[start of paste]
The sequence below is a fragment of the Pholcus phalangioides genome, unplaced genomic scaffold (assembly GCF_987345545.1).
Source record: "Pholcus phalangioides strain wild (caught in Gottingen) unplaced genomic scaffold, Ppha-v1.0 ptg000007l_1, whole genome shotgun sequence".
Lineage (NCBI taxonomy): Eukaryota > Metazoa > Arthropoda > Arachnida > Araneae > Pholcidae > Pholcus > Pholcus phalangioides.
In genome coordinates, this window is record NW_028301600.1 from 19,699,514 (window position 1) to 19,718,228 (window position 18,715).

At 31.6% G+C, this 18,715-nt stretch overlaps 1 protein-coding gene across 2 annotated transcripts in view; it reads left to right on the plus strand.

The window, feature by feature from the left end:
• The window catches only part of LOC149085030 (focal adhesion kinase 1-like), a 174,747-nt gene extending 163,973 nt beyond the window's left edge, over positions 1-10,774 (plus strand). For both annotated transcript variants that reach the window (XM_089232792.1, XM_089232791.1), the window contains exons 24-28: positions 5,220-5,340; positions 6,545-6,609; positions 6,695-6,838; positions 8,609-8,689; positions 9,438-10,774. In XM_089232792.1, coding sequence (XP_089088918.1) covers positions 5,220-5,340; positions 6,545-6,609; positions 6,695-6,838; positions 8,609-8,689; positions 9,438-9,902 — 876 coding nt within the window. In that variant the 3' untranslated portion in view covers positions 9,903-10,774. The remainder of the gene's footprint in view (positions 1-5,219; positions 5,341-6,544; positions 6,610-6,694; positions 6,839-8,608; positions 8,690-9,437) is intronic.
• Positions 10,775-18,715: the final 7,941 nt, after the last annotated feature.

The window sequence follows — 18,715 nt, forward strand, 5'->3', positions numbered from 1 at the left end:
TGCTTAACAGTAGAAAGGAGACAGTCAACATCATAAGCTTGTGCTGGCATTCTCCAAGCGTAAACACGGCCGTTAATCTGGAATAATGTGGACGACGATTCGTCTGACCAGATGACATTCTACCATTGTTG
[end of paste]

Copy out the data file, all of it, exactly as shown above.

The sequence below is a fragment of the Pholcus phalangioides genome, unplaced genomic scaffold (assembly GCF_987345545.1).
Source record: "Pholcus phalangioides strain wild (caught in Gottingen) unplaced genomic scaffold, Ppha-v1.0 ptg000007l_1, whole genome shotgun sequence".
Lineage (NCBI taxonomy): Eukaryota > Metazoa > Arthropoda > Arachnida > Araneae > Pholcidae > Pholcus > Pholcus phalangioides.
In genome coordinates, this window is record NW_028301600.1 from 19,699,514 (window position 1) to 19,718,228 (window position 18,715).

At 31.6% G+C, this 18,715-nt stretch overlaps 1 protein-coding gene across 2 annotated transcripts in view; it reads left to right on the plus strand.

The window, feature by feature from the left end:
• The window catches only part of LOC149085030 (focal adhesion kinase 1-like), a 174,747-nt gene extending 163,973 nt beyond the window's left edge, over positions 1-10,774 (plus strand). For both annotated transcript variants that reach the window (XM_089232792.1, XM_089232791.1), the window contains exons 24-28: positions 5,220-5,340; positions 6,545-6,609; positions 6,695-6,838; positions 8,609-8,689; positions 9,438-10,774. In XM_089232792.1, coding sequence (XP_089088918.1) covers positions 5,220-5,340; positions 6,545-6,609; positions 6,695-6,838; positions 8,609-8,689; positions 9,438-9,902 — 876 coding nt within the window. In that variant the 3' untranslated portion in view covers positions 9,903-10,774. The remainder of the gene's footprint in view (positions 1-5,219; positions 5,341-6,544; positions 6,610-6,694; positions 6,839-8,608; positions 8,690-9,437) is intronic.
• Positions 10,775-18,715: the final 7,941 nt, after the last annotated feature.

The window sequence follows — 18,715 nt, forward strand, 5'->3', positions numbered from 1 at the left end:
TGCTTAACAGTAGAAAGGAGACAGTCAACATCATAAGCTTGTGCTGGCATTCTCCAAGCGTAAACACGGCCGTTAATCTGGAATAATGTGGACGACGATTCGTCTGACCAGATGACATTCTACCATTGTTG